Jan. 24 (Bloomberg) -- Royal Bank of Scotland Group Plc, Britain’s biggest government-owned lender, may channel as much as 400 million pounds ($631 million) into clean energy this year with a focus on biomass.
The bank is working on about five deals to support plants that will use organic matter such as wood chips to generate electricity, said Andrew Buglass, head of energy in RBS’s structured finance division. The facilities, to be built from scratch, will each have a capacity of 50 to 150 megawatts, he said. Projects of that size may cost as much as 300 million pounds and RBS expects other banks to invest as well.
Britain’s biomass industry has gained momentum following clarification of government support levels in July. The Department of Energy and Climate Change estimates bioenergy plants using wood chips and organic waste to produce heat and power may meet 8 percent to 11 percent of the nation’s primary energy demand in eight years.
The bulk of the bank’s lending last year was on wind and solar power, Buglass said in an interview in London, as it laid the groundwork for the larger biomass projects it expects to fund this year.
“Biomass will occupy quite a lot of our time and effort this year,” Buglass said. “It can make a material contribution to the generation mix. Financing for the larger biomass projects is likely to be finalized towards the end of the year.”
RBS also has held discussions with clients interested in converting fossil-fuel powered stations to burn biomass, he said.
To date, RBS has invested in biomass facilities of below 50 megawatts developed by companies including Kedco Plc and Helius Energy Plc. Helius said in April last year it was working with lenders including RBS and Lloyds Banking Group Plc to finance a 300 million-pound power station in Avonmouth.
RBS in December started a 200 million-pound fund to help U.K. businesses reduce energy use and lower costs, through projects such as the installation of more efficient lighting. It’s been in talks with the U.K. Green Investment Bank about the fund and ways they can work together, said Buglass.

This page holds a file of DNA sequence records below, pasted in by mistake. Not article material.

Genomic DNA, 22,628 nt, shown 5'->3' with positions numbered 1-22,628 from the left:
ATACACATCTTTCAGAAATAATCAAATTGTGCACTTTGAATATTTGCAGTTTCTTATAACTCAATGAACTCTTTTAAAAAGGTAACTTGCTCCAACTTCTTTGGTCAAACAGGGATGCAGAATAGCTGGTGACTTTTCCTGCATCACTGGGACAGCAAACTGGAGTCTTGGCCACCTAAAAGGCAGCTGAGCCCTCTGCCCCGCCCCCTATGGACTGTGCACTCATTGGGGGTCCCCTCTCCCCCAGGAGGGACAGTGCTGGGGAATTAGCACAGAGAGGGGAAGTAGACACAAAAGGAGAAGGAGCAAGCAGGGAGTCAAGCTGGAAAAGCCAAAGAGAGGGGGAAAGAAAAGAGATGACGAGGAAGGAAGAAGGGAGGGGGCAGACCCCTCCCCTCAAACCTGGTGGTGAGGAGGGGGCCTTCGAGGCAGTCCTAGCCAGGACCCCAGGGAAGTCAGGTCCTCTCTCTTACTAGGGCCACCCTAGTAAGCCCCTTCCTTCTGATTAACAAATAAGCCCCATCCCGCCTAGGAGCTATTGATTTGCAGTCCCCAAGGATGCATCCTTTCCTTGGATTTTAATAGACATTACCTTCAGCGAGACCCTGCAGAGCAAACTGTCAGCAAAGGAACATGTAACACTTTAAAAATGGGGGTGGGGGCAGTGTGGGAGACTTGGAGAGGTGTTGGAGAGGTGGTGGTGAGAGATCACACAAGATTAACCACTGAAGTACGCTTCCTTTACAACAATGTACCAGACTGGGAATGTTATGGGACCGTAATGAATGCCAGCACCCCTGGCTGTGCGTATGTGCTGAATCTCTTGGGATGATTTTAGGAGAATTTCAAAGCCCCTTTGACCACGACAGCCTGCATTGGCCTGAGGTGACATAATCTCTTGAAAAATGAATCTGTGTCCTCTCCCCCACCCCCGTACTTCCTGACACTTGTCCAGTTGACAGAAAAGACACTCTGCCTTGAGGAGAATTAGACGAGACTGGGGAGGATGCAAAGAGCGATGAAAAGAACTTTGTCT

“I see the Green Investment Bank’s participation as a positive move that will enhance liquidity and help drive the market forward towards 2020 and will watch with interest how they deploy their funds during 2013,” he said.
The GIB opened in Edinburgh on Nov. 28 with 3 billion pounds of state funds to spur financing for low-carbon technology as Britain aims for 15 percent of its energy to come from clean sources by 2020. One of the bank’s main priorities will be supporting energy efficiency programs. It already has awarded Sustainable Development Capital LLP 50 million pounds to start a fund for energy efficiency projects.
In addition to biomass, RBS expects to back onshore wind and ground-mounted solar projects this year, said Buglass. It will also look at offshore wind as existing projects start to approach markets to refinance what they’ve already built on an equity basis, he said. It expects to lend as much to renewables as last year, if not more, which would amount to 300 million pounds to 400 million pounds, said the head of energy.
To contact the reporter on this story: Louise Downing in London at email@example.com
To contact the editor responsible for this story: Reed Landberg at firstname.lastname@example.org